I tend to think that a major attraction of solids for ESA/CNES is their synergy with missiles.  Especially if the flight rate of Ariane 6 is low, it would be expensive to support large liquid-propellant engines unique to it.

Of course, ESA here risks making the same mistake made by the US in the 1970s of abandoning lox-hydrocarbon engines only to find later that it's actually very valuable.

Offline woods170

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I tend to think that a major attraction of solids for ESA/CNES is their synergy with missiles.  Especially if the flight rate of Ariane 6 is low, it would be expensive to support large liquid-propellant engines unique to it.

Of course, ESA here risks making the same mistake made by the US in the 1970s of abandoning lox-hydrocarbon engines only to find later that it's actually very valuable.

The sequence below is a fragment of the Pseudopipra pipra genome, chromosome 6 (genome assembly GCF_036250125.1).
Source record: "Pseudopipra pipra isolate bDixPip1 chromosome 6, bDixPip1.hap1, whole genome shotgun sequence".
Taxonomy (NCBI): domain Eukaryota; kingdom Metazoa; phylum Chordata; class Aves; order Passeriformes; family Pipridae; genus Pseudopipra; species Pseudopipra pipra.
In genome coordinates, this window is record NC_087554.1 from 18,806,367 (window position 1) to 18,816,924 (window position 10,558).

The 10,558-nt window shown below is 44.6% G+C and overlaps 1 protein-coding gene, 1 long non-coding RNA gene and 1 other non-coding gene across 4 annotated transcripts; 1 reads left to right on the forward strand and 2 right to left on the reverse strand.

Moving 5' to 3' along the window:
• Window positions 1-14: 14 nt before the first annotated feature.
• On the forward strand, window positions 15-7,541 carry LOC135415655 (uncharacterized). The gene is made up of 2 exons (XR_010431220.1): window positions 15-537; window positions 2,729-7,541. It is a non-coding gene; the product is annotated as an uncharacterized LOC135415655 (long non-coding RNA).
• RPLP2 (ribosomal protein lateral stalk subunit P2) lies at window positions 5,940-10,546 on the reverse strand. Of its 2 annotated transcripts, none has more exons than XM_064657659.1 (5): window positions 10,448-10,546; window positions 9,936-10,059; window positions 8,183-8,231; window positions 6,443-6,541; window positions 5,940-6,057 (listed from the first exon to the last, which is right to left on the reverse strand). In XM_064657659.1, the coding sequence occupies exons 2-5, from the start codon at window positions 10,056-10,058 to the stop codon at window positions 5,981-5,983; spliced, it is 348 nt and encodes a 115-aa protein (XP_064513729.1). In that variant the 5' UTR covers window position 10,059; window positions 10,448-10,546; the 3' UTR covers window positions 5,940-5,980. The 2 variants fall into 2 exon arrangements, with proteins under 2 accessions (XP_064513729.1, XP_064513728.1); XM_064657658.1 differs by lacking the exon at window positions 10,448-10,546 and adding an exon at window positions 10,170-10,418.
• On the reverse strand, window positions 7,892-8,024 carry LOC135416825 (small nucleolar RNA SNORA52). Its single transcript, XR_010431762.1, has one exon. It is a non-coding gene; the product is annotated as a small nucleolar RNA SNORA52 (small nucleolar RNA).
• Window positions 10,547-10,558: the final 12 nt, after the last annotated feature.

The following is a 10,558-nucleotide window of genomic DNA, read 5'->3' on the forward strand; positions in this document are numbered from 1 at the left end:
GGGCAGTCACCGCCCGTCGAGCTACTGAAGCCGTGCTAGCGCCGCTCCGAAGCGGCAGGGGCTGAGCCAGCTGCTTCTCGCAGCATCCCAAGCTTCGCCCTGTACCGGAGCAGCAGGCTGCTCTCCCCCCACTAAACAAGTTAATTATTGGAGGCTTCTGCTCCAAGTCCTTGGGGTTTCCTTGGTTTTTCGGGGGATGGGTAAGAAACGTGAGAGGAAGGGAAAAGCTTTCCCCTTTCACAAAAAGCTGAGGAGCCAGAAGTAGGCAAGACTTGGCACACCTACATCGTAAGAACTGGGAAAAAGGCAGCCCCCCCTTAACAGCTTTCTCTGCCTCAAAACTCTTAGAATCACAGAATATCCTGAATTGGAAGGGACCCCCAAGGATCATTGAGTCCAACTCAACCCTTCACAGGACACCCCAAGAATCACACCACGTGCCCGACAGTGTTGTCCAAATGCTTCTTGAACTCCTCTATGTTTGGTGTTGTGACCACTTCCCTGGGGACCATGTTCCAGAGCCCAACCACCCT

I hope you don't literally refer to abandoning lox-hydrocarbon engines by ESA. Because ESA currently uses exactly zero lox-hydrocarbon engines.
Vulcain 2 is LOX/LH2, Aestus (Ariane 5 ES upper stage engine) is storable propellants and HM-7B (Ariane 5 ECA upper stage engine) is LOX/LH2.\

Knowledge of the use of cryogenic engines will likely not disappear entirely with Ariane 6. The current idea is to use a common-technology upper stage for both Ariane 5 ME and Ariane 6. That is to be the ESC-B upper stage, driven by the Vinci engine. It runs on LOX/LH2.
It's just that the use of LOX/LH2 will be scaled down (literally), but the basic knowledge will be retained.

Offline Patchouli

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<snip>

So why did they pick solids? IMO its because Arianespace/CNES want to control as much from the supply chain as possible, they don't trust the industry to deliver at low cost.

The problem is, CNES won't win a fight against the industry and the germans. Players like EuroCryoSpace will tell politicans how the loss of cryo knowhow will not only threaten space-related tech but also ITER, CERN (http://www.astrowatch.net/2012/09/air-liquide-worried-ariane-6-could.html) etc.

Your interpretations are not silly, they are however somewhat out-of-touch with reality.

First: